Interactions between the emotional and executive brain systems

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The neurocircuitry that underlies executive function processes and emotional and motivational processes are known to be distinct in the brain. However, there are brain regions that show overlap in function between the two cognitive systems. Brain regions that exist in both systems are interesting mainly for studies on how one system affects the other. Examples of such cross-modal functions are emotional regulation strategies such as emotional suppression[1] and emotional reappraisal,[1][2] the effect of mood on cognitive tasks,[3] and the effect of emotional stimulation of cognitive tasks.[4]

A variety of methods can be used to examine the relationship between executive function and emotion, including behavioural studies, functional brain activity, and neuroanatomy. Some of the most prominent results are listed here.

Behavioural Studies[edit]

Mood affects style of information processing[edit]

A large body of research has looked at the effects of positive or negative mood manipulations on performance in tasks of executive function. In most cases, positive mood inductions impair executive function, whereas negative mood has little effect. Overall, the best supported explanation for the observed effects is that mood affects processing style, with positive mood facilitating more heuristic methods of solving problems, and negative mood facilitating more algorithmic methods. Research in this area is incomplete, as negative mood inductions are less thoroughly studied.[5]

Effects of mood on working memory and planning[edit]

In word span tasks, positive mood caused greater deficits in complex tasks compared to simpler tasks, where negative mood had no effect. In a Tower of London planning task, positive mood caused poorer planning performance compared to neutral mood. Researchers in both cases suggested that lack of effect could be explained by insufficient mood manipulation methods.[5]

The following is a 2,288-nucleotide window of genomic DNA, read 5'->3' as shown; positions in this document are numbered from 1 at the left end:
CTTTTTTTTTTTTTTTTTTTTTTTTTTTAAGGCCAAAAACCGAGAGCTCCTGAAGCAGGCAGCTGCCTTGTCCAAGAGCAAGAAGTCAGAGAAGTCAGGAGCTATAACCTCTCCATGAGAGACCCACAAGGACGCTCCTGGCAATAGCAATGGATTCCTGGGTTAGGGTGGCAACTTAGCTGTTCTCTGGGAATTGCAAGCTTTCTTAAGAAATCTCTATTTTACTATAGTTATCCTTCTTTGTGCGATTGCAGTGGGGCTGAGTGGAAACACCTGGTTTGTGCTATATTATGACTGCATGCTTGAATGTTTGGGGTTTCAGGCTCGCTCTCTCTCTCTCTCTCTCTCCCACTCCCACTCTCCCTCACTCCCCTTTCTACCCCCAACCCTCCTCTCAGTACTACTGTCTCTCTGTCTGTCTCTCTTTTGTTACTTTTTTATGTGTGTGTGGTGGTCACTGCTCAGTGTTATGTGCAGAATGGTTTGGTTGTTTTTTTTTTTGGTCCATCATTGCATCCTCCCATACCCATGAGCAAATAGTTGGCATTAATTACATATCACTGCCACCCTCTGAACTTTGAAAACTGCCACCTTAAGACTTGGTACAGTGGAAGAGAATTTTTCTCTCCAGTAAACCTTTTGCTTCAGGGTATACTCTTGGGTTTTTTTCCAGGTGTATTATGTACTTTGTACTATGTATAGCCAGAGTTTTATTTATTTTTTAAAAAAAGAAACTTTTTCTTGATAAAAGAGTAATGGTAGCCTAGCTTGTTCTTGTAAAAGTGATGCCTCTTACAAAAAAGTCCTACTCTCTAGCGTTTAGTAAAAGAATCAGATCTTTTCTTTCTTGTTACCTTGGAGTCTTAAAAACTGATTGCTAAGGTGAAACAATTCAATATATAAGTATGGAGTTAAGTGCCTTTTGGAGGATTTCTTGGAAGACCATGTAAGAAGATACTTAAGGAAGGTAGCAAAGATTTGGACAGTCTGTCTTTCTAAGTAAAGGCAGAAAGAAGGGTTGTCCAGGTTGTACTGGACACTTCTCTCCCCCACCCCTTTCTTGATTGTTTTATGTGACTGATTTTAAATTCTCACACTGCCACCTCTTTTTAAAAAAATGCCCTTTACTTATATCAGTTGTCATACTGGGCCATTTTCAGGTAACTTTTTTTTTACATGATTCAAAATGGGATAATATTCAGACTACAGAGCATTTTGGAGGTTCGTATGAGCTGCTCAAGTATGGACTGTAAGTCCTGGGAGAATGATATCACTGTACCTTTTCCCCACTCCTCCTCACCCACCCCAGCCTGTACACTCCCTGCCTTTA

Effects of mood on fluency and creativity[edit]

In word fluency tasks, one study has shown that positive mood results in better fluency over negative mood, while another has shown that negative mood results in higher word production. A third study did not find any effect of either mood manipulation. However, there is some evidence that positive mood can result in increased performance in some tasks requiring creative thinking. No evidence of negative mood on creative thinking is available.[5]

Effects of mood on inhibition and switching[edit]

In the Stroop task, a near significant trend was found for Stroop costs in positive mood conditions. In two tasks of switching, it was found that positive mood results in impaired switching compared to a neutral condition. Little evidence is found for the effect of negative mood.[5]

Interpretation[edit]

Taken together positive mood impairs tasks of working memory, planning, word production, inhibition and switching, and facilitates word fluency. Negative mood impairs fluency, but facilitates planning tasks, word production, and has not shown any effect for tasks of working memory, creativity, inhibition, or switching. The results, while incomplete, would be consistent with the interpretation that mood influences style of processing.[5]

Prefrontal Cortex Regions Involved in Emotional Regulation[edit]

Some of the more significant cortical areas involved in emotional regulation include the ventrolateral prefrontal cortex, medial prefrontal cortex, dorsolateral prefrontal cortex and dorsomedial prefrontal cortex.